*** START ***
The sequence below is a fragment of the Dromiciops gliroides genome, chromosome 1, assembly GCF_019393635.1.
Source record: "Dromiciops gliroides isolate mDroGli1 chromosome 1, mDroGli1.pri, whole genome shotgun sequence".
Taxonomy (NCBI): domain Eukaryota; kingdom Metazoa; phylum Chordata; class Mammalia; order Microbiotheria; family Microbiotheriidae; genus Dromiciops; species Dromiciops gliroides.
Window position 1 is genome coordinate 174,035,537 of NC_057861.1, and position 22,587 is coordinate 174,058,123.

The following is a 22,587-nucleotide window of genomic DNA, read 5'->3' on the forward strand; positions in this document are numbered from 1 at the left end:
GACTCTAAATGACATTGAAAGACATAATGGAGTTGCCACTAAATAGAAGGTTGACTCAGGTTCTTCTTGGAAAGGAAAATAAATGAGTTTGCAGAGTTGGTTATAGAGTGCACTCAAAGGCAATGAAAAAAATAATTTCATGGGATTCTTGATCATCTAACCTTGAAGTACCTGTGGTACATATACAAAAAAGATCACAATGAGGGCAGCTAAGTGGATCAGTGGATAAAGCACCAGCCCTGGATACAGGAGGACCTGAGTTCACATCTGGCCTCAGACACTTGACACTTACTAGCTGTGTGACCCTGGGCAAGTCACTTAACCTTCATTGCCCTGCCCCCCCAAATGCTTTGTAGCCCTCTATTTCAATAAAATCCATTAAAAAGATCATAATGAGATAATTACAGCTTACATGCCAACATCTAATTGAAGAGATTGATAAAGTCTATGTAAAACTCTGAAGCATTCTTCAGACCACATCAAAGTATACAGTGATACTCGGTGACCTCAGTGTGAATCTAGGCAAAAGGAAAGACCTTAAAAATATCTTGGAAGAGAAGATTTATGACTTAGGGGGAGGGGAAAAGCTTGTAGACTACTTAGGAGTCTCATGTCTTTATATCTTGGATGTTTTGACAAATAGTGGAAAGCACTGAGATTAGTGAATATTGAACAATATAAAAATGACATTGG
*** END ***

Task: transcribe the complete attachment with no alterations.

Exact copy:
The sequence below is a fragment of the Dromiciops gliroides genome, chromosome 1, assembly GCF_019393635.1.
Source record: "Dromiciops gliroides isolate mDroGli1 chromosome 1, mDroGli1.pri, whole genome shotgun sequence".
Taxonomy (NCBI): domain Eukaryota; kingdom Metazoa; phylum Chordata; class Mammalia; order Microbiotheria; family Microbiotheriidae; genus Dromiciops; species Dromiciops gliroides.
Window position 1 is genome coordinate 174,035,537 of NC_057861.1, and position 22,587 is coordinate 174,058,123.

The following is a 22,587-nucleotide window of genomic DNA, read 5'->3' on the forward strand; positions in this document are numbered from 1 at the left end:
GACTCTAAATGACATTGAAAGACATAATGGAGTTGCCACTAAATAGAAGGTTGACTCAGGTTCTTCTTGGAAAGGAAAATAAATGAGTTTGCAGAGTTGGTTATAGAGTGCACTCAAAGGCAATGAAAAAAATAATTTCATGGGATTCTTGATCATCTAACCTTGAAGTACCTGTGGTACATATACAAAAAAGATCACAATGAGGGCAGCTAAGTGGATCAGTGGATAAAGCACCAGCCCTGGATACAGGAGGACCTGAGTTCACATCTGGCCTCAGACACTTGACACTTACTAGCTGTGTGACCCTGGGCAAGTCACTTAACCTTCATTGCCCTGCCCCCCCAAATGCTTTGTAGCCCTCTATTTCAATAAAATCCATTAAAAAGATCATAATGAGATAATTACAGCTTACATGCCAACATCTAATTGAAGAGATTGATAAAGTCTATGTAAAACTCTGAAGCATTCTTCAGACCACATCAAAGTATACAGTGATACTCGGTGACCTCAGTGTGAATCTAGGCAAAAGGAAAGACCTTAAAAATATCTTGGAAGAGAAGATTTATGACTTAGGGGGAGGGGAAAAGCTTGTAGACTACTTAGGAGTCTCATGTCTTTATATCTTGGATGTTTTGACAAATAGTGGAAAGCACTGAGATTAGTGAATATTGAACAATATAAAAATGACATTGG